A Disabling Discipline?

Phillip Darby

in The Oxford Handbook of International Relations

Published in print August 2008 | ISBN: 9780199219322
Published online September 2009 | | DOI:


 A Disabling Discipline?

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The concept of international relations now straddles the globe and provides a common language with which to analyze world politics. In recent years, it has expanded its purview, bringing in new fields of study ranging from culture to ecology. However, for some years, there has been anxiety about the discipline's explanatory capacity, which came into question with the loss of meaning that accompanied the end of the cold war and the failure to predict the collapse of Communism in the Soviet Union. Of late, attention has been directed to the disorder and the violence that has erupted within and between the successor states of empire. It is the contention of a growing number of scholars at the margins of international relations that processes on the ground in these societies challenge Western imagery of a world being set right by the workings of the market, the promotion of democratization, and the commitment to development. This article focuses on the discipline's failure over most of its history to engage with the non-European world except as an appendage to the body of thought developed in relation to the First World. It goes on to ask how far this situation is changing and whether international relations is now set to engage in a process of decolonizing its thinking. It concludes with some more general remarks about the discipline's knowledge procedures, which inhibit the development of alternative political agendas.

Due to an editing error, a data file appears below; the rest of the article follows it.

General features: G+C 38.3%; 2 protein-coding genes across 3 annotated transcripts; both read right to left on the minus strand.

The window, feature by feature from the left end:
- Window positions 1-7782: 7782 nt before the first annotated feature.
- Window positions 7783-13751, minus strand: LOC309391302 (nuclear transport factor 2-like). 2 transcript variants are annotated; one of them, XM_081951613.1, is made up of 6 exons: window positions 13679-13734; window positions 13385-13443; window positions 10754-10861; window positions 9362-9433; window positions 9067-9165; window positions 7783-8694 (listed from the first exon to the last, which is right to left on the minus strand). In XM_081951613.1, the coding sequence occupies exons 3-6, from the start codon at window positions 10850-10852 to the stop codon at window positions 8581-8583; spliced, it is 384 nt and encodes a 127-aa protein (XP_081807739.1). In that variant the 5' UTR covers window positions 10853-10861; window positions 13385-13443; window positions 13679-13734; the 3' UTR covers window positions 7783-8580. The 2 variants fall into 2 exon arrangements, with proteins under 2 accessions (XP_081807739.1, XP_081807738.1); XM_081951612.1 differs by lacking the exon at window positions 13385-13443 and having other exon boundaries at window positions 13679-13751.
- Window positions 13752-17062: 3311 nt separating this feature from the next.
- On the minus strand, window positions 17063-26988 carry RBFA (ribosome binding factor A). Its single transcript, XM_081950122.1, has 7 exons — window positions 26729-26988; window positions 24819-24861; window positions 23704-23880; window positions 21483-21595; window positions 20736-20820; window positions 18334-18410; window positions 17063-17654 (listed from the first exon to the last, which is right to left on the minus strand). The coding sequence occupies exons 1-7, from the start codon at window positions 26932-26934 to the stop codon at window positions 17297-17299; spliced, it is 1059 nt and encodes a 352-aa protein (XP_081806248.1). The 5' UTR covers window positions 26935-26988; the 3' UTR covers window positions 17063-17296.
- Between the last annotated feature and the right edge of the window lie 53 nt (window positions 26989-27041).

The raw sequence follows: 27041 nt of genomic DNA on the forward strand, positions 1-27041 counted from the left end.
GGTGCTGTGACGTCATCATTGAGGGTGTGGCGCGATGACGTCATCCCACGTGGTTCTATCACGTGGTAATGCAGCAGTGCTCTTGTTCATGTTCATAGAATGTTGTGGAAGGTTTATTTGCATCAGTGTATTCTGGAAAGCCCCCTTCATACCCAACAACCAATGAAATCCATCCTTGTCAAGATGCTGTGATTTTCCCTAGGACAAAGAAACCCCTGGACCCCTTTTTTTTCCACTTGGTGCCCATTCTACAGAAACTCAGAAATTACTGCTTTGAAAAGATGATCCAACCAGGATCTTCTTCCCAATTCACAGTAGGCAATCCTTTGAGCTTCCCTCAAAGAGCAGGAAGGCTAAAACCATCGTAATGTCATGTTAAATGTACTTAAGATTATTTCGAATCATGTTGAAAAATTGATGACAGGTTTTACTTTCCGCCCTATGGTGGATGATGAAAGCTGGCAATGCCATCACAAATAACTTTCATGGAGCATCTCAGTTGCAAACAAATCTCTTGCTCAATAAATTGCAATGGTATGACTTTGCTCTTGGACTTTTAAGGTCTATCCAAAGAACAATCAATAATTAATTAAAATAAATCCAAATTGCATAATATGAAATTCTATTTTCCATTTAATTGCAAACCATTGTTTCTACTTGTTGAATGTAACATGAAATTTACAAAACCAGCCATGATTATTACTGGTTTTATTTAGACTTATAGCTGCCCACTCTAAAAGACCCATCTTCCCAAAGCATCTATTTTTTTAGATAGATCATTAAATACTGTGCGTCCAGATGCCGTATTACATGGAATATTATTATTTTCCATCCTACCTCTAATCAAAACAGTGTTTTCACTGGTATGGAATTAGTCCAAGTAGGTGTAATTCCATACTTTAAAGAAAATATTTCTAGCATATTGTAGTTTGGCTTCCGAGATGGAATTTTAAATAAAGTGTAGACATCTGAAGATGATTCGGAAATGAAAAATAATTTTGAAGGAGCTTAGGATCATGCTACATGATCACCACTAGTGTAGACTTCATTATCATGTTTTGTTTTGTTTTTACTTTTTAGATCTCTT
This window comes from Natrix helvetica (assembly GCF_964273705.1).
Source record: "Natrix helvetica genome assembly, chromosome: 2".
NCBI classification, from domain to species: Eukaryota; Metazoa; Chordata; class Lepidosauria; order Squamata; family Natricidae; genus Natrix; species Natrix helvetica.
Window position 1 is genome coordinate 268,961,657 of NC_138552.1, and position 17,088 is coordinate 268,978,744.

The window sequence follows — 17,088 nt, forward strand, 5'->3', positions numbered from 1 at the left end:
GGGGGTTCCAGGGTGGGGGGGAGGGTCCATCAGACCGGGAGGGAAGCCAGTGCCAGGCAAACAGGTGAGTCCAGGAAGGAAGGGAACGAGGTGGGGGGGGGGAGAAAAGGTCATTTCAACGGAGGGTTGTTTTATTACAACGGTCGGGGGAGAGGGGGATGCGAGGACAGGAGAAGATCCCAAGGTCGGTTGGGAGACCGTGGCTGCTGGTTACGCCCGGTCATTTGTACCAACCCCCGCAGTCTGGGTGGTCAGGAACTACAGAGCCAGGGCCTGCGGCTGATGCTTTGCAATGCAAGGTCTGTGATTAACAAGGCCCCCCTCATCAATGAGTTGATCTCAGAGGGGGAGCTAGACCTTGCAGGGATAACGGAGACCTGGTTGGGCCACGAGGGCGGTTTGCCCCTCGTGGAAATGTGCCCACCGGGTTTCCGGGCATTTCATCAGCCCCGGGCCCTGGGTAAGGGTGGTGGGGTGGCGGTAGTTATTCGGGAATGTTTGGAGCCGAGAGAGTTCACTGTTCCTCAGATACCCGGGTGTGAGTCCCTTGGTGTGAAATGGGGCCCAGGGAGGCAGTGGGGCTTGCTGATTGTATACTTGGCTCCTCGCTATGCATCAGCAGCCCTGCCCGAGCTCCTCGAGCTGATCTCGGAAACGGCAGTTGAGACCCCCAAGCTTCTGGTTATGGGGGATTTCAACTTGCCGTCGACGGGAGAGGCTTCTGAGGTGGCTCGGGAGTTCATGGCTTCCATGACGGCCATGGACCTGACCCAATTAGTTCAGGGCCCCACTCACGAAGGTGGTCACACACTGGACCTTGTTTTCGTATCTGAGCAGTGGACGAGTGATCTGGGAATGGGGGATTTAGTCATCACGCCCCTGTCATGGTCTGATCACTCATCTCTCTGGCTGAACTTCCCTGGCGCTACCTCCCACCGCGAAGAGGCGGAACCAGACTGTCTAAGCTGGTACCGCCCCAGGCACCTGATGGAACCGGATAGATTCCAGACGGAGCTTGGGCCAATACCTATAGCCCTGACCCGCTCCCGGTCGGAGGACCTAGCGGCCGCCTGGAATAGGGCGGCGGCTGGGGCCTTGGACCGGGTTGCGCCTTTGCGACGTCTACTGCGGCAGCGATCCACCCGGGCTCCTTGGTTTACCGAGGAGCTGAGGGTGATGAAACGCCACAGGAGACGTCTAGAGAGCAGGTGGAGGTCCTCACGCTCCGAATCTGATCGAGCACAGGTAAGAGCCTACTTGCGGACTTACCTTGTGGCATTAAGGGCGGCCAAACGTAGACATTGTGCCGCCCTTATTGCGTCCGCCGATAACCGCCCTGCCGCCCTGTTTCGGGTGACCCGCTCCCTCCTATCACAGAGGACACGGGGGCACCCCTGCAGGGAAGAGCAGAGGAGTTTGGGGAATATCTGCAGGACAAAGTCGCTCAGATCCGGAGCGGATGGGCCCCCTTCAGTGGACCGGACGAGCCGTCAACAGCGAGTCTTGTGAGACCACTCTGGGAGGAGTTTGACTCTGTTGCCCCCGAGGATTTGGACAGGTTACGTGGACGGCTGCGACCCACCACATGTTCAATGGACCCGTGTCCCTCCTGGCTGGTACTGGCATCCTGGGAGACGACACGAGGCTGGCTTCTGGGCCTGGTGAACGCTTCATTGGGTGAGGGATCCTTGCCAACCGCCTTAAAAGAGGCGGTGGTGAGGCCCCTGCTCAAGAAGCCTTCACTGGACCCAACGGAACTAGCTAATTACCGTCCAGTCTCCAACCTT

Keywords: international relations; world politics; non-European world; democratization; knowledge procedures; political agenda

Article.  5638 words. 

Subjects: Politics ; International Relations ; Comparative Politics

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